WASHINGTON • US inflation is perking up. And just like that, commentators are speculating that the Federal Reserve may raise interest rates more times than the three moves pencilled in for this year.
So, when policymakers gather in Washington next month, how likely is it that they will add another hike to their dot plot of quarterly interest-rate projections for this year?
Not very likely. It would take a dramatic shift in the dots, carrying almost all of the centrists on the Federal Open Market Committee (FOMC), to move the median forecast for the group up a notch.
In their December projections for the dot plot, only four officials said four or more hikes will be appropriate for this year. To lift the median, four additional colleagues would have to join them, bearing in mind the group will drop from 16 members to 15 due to the departure of former Fed chairman Janet Yellen on Feb 3. Dr Yellen was likely among the six officials who in December forecast three moves.
The rest of that group, according to Bloomberg's analysis, are likely new Fed chairman Jerome Powell, Fed governor Randal Quarles, San Francisco Federal Reserve Bank president John Williams, New York president William Dudley and Dallas president Robert Kaplan.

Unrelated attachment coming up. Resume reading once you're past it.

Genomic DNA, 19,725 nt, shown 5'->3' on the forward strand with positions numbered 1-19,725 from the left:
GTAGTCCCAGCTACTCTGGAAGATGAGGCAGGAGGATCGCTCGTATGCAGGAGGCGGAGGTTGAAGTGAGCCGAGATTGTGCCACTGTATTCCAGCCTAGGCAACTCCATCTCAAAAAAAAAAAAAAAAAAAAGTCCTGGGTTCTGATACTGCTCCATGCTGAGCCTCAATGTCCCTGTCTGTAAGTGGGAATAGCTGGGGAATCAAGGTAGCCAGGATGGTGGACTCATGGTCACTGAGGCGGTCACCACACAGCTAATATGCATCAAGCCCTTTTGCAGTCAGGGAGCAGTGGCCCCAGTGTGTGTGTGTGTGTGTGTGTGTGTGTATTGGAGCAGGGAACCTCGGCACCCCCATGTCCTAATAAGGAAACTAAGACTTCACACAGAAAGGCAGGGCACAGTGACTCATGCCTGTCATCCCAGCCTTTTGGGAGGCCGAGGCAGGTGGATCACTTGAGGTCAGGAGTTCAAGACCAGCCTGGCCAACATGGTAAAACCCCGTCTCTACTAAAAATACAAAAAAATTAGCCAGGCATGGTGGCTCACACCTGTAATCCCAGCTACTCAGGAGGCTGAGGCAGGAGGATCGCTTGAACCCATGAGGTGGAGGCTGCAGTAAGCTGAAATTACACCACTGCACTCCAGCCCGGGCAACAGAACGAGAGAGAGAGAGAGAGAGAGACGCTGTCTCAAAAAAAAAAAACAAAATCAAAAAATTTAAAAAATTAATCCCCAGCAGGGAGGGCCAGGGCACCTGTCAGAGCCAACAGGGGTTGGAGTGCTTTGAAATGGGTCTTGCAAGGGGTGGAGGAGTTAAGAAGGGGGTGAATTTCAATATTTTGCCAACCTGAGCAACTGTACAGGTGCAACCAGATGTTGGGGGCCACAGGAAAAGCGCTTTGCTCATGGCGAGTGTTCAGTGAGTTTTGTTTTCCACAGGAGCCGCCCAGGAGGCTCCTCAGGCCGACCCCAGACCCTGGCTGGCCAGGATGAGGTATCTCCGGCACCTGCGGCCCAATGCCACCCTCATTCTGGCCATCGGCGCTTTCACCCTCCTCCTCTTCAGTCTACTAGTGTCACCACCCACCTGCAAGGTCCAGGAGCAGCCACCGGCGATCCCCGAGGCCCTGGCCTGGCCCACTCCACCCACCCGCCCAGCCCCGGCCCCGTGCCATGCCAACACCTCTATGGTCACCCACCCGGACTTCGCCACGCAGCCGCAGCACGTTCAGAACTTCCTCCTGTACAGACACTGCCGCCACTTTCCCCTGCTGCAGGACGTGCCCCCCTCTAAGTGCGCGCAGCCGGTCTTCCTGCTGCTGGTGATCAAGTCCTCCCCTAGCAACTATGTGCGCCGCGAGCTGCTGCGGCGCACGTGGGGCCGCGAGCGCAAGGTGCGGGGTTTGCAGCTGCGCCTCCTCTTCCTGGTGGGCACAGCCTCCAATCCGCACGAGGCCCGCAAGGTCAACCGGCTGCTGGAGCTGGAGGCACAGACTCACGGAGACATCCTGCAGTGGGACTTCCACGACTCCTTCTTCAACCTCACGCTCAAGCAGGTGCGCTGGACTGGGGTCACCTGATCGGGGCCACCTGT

It is not impossible but quite a stretch to think four of them would upgrade their projections for their two-day policy meeting next month, on the basis of January's faster-than-projected consumer price data, which was released on Wednesday.
United States consumer inflation jumped sharply, with the consumer price index, which tracks the costs of household goods and services, rising 0.5 per cent last month, exceeding analyst expectations.
"They'll have to rejigger their forecasts a bit, and that should lead eventually to a steeper path of policy," said Barclays chief US economist Michael Gapen in New York.
"Whether that's enough to move the median in March is probably a tall order," he added.
Fed officials are loath to react to anything less than a clear trend change. A couple of bullish reports in wage and inflation data - which are notoriously volatile and subject to revision - do not a trend make.
When they projected three hikes for this year, officials were already incorporating an expectation that inflation would move up smartly this year. Why change your projection if the underlying forecast is simply proving accurate? Also, markets are already expecting rate increases next month and in June. That puts four hikes well within reach by the end of the year. So, if an FOMC member is inclined to raise his projection from three to four, there is really no urgency to do so now.
With investors on-side, it makes more sense to keep options open for either three or four, unless the FOMC wants market participants to begin thinking about the possibility of five moves this year. That does not seem likely at this early stage of the year.